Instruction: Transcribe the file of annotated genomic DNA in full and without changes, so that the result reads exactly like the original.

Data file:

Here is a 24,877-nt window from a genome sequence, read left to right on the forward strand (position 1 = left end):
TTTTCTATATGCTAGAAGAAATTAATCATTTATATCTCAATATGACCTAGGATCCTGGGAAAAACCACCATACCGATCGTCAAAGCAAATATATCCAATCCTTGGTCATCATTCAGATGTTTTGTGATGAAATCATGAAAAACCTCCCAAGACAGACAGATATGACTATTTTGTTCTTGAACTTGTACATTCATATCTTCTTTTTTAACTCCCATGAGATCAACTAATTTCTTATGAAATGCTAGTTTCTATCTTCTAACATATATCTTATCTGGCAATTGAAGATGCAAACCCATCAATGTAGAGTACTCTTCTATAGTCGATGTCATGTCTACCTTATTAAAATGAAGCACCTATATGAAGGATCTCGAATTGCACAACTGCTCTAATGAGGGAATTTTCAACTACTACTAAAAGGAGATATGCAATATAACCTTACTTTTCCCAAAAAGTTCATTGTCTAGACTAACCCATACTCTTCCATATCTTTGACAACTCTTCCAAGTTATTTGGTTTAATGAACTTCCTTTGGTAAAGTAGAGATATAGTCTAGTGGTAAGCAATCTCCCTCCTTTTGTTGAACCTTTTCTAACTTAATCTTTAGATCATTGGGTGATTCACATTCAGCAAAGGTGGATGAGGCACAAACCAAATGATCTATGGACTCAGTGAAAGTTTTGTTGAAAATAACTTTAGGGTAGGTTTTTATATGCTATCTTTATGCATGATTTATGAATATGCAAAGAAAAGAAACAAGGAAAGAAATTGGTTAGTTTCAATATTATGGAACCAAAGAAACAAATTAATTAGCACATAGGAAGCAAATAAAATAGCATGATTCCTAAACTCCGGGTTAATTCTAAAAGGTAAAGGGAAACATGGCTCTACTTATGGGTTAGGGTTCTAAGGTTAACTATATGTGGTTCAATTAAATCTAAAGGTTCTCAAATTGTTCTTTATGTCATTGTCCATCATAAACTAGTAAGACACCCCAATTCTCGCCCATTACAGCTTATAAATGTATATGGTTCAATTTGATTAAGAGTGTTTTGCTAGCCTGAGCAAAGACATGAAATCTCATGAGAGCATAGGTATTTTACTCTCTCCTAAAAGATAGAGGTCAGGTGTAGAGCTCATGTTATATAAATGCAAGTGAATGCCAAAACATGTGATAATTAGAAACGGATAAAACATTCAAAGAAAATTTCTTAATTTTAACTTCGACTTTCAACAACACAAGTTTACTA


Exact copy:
Here is a 24,877-nt window from a genome sequence, read left to right on the forward strand (position 1 = left end):
TTTTCTATATGCTAGAAGAAATTAATCATTTATATCTCAATATGACCTAGGATCCTGGGAAAAACCACCATACCGATCGTCAAAGCAAATATATCCAATCCTTGGTCATCATTCAGATGTTTTGTGATGAAATCATGAAAAACCTCCCAAGACAGACAGATATGACTATTTTGTTCTTGAACTTGTACATTCATATCTTCTTTTTTAACTCCCATGAGATCAACTAATTTCTTATGAAATGCTAGTTTCTATCTTCTAACATATATCTTATCTGGCAATTGAAGATGCAAACCCATCAATGTAGAGTACTCTTCTATAGTCGATGTCATGTCTACCTTATTAAAATGAAGCACCTATATGAAGGATCTCGAATTGCACAACTGCTCTAATGAGGGAATTTTCAACTACTACTAAAAGGAGATATGCAATATAACCTTACTTTTCCCAAAAAGTTCATTGTCTAGACTAACCCATACTCTTCCATATCTTTGACAACTCTTCCAAGTTATTTGGTTTAATGAACTTCCTTTGGTAAAGTAGAGATATAGTCTAGTGGTAAGCAATCTCCCTCCTTTTGTTGAACCTTTTCTAACTTAATCTTTAGATCATTGGGTGATTCACATTCAGCAAAGGTGGATGAGGCACAAACCAAATGATCTATGGACTCAGTGAAAGTTTTGTTGAAAATAACTTTAGGGTAGGTTTTTATATGCTATCTTTATGCATGATTTATGAATATGCAAAGAAAAGAAACAAGGAAAGAAATTGGTTAGTTTCAATATTATGGAACCAAAGAAACAAATTAATTAGCACATAGGAAGCAAATAAAATAGCATGATTCCTAAACTCCGGGTTAATTCTAAAAGGTAAAGGGAAACATGGCTCTACTTATGGGTTAGGGTTCTAAGGTTAACTATATGTGGTTCAATTAAATCTAAAGGTTCTCAAATTGTTCTTTATGTCATTGTCCATCATAAACTAGTAAGACACCCCAATTCTCGCCCATTACAGCTTATAAATGTATATGGTTCAATTTGATTAAGAGTGTTTTGCTAGCCTGAGCAAAGACATGAAATCTCATGAGAGCATAGGTATTTTACTCTCTCCTAAAAGATAGAGGTCAGGTGTAGAGCTCATGTTATATAAATGCAAGTGAATGCCAAAACATGTGATAATTAGAAACGGATAAAACATTCAAAGAAAATTTCTTAATTTTAACTTCGACTTTCAACAACACAAGTTTACTA